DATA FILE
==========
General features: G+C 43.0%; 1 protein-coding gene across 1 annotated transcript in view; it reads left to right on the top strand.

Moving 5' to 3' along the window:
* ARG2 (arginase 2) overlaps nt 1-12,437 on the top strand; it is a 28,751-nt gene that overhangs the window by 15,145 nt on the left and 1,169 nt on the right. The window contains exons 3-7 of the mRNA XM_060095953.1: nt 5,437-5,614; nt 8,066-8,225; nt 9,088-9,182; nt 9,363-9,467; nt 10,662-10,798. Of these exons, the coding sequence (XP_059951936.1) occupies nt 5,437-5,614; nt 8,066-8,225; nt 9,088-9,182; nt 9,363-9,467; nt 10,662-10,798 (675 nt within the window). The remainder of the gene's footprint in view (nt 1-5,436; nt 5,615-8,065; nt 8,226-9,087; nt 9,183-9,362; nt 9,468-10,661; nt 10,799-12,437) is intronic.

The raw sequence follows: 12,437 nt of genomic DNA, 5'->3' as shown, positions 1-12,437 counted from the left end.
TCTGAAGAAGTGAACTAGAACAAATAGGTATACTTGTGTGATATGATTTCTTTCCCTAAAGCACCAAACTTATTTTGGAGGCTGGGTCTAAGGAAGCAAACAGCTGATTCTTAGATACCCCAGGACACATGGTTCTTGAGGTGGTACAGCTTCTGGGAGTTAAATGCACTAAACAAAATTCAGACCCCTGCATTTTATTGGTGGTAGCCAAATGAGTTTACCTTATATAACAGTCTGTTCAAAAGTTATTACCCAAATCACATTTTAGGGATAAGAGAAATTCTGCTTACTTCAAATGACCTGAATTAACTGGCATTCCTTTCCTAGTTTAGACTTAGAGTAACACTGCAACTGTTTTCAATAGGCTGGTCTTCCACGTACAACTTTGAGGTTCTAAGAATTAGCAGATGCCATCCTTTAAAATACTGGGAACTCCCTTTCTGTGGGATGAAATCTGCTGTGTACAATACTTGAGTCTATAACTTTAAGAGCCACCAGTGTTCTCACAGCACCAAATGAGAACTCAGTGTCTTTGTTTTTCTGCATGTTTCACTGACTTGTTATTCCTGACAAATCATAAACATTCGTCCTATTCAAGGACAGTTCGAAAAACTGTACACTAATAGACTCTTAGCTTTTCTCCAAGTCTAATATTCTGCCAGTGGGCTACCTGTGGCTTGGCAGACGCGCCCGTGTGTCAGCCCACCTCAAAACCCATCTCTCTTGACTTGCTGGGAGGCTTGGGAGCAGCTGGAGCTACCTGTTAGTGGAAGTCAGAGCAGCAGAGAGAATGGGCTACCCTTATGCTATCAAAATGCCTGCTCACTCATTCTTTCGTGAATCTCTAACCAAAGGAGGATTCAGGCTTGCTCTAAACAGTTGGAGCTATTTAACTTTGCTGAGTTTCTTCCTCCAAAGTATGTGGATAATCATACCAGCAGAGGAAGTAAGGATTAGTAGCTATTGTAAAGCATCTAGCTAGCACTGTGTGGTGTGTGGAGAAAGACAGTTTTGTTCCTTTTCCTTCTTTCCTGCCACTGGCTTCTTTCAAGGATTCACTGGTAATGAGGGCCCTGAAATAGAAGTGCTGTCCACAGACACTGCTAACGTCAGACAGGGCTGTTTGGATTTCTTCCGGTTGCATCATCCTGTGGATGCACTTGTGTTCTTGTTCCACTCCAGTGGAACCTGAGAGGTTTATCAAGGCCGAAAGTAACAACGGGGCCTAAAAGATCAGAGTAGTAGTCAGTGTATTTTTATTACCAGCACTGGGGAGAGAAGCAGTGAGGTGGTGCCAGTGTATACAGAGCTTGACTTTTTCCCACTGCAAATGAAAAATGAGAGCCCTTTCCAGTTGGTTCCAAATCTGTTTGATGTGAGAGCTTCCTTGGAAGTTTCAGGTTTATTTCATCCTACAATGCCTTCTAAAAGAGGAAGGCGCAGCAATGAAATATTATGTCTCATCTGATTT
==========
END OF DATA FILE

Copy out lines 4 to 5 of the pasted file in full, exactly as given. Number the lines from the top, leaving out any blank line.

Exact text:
The raw sequence follows: 12,437 nt of genomic DNA, 5'->3' as shown, positions 1-12,437 counted from the left end.
TCTGAAGAAGTGAACTAGAACAAATAGGTATACTTGTGTGATATGATTTCTTTCCCTAAAGCACCAAACTTATTTTGGAGGCTGGGTCTAAGGAAGCAAACAGCTGATTCTTAGATACCCCAGGACACATGGTTCTTGAGGTGGTACAGCTTCTGGGAGTTAAATGCACTAAACAAAATTCAGACCCCTGCATTTTATTGGTGGTAGCCAAATGAGTTTACCTTATATAACAGTCTGTTCAAAAGTTATTACCCAAATCACATTTTAGGGATAAGAGAAATTCTGCTTACTTCAAATGACCTGAATTAACTGGCATTCCTTTCCTAGTTTAGACTTAGAGTAACACTGCAACTGTTTTCAATAGGCTGGTCTTCCACGTACAACTTTGAGGTTCTAAGAATTAGCAGATGCCATCCTTTAAAATACTGGGAACTCCCTTTCTGTGGGATGAAATCTGCTGTGTACAATACTTGAGTCTATAACTTTAAGAGCCACCAGTGTTCTCACAGCACCAAATGAGAACTCAGTGTCTTTGTTTTTCTGCATGTTTCACTGACTTGTTATTCCTGACAAATCATAAACATTCGTCCTATTCAAGGACAGTTCGAAAAACTGTACACTAATAGACTCTTAGCTTTTCTCCAAGTCTAATATTCTGCCAGTGGGCTACCTGTGGCTTGGCAGACGCGCCCGTGTGTCAGCCCACCTCAAAACCCATCTCTCTTGACTTGCTGGGAGGCTTGGGAGCAGCTGGAGCTACCTGTTAGTGGAAGTCAGAGCAGCAGAGAGAATGGGCTACCCTTATGCTATCAAAATGCCTGCTCACTCATTCTTTCGTGAATCTCTAACCAAAGGAGGATTCAGGCTTGCTCTAAACAGTTGGAGCTATTTAACTTTGCTGAGTTTCTTCCTCCAAAGTATGTGGATAATCATACCAGCAGAGGAAGTAAGGATTAGTAGCTATTGTAAAGCATCTAGCTAGCACTGTGTGGTGTGTGGAGAAAGACAGTTTTGTTCCTTTTCCTTCTTTCCTGCCACTGGCTTCTTTCAAGGATTCACTGGTAATGAGGGCCCTGAAATAGAAGTGCTGTCCACAGACACTGCTAACGTCAGACAGGGCTGTTTGGATTTCTTCCGGTTGCATCATCCTGTGGATGCACTTGTGTTCTTGTTCCACTCCAGTGGAACCTGAGAGGTTTATCAAGGCCGAAAGTAACAACGGGGCCTAAAAGATCAGAGTAGTAGTCAGTGTATTTTTATTACCAGCACTGGGGAGAGAAGCAGTGAGGTGGTGCCAGTGTATACAGAGCTTGACTTTTTCCCACTGCAAATGAAAAATGAGAGCCCTTTCCAGTTGGTTCCAAATCTGTTTGATGTGAGAGCTTCCTTGGAAGTTTCAGGTTTATTTCATCCTACAATGCCTTCTAAAAGAGGAAGGCGCAGCAATGAAATATTATGTCTCATCTGATTT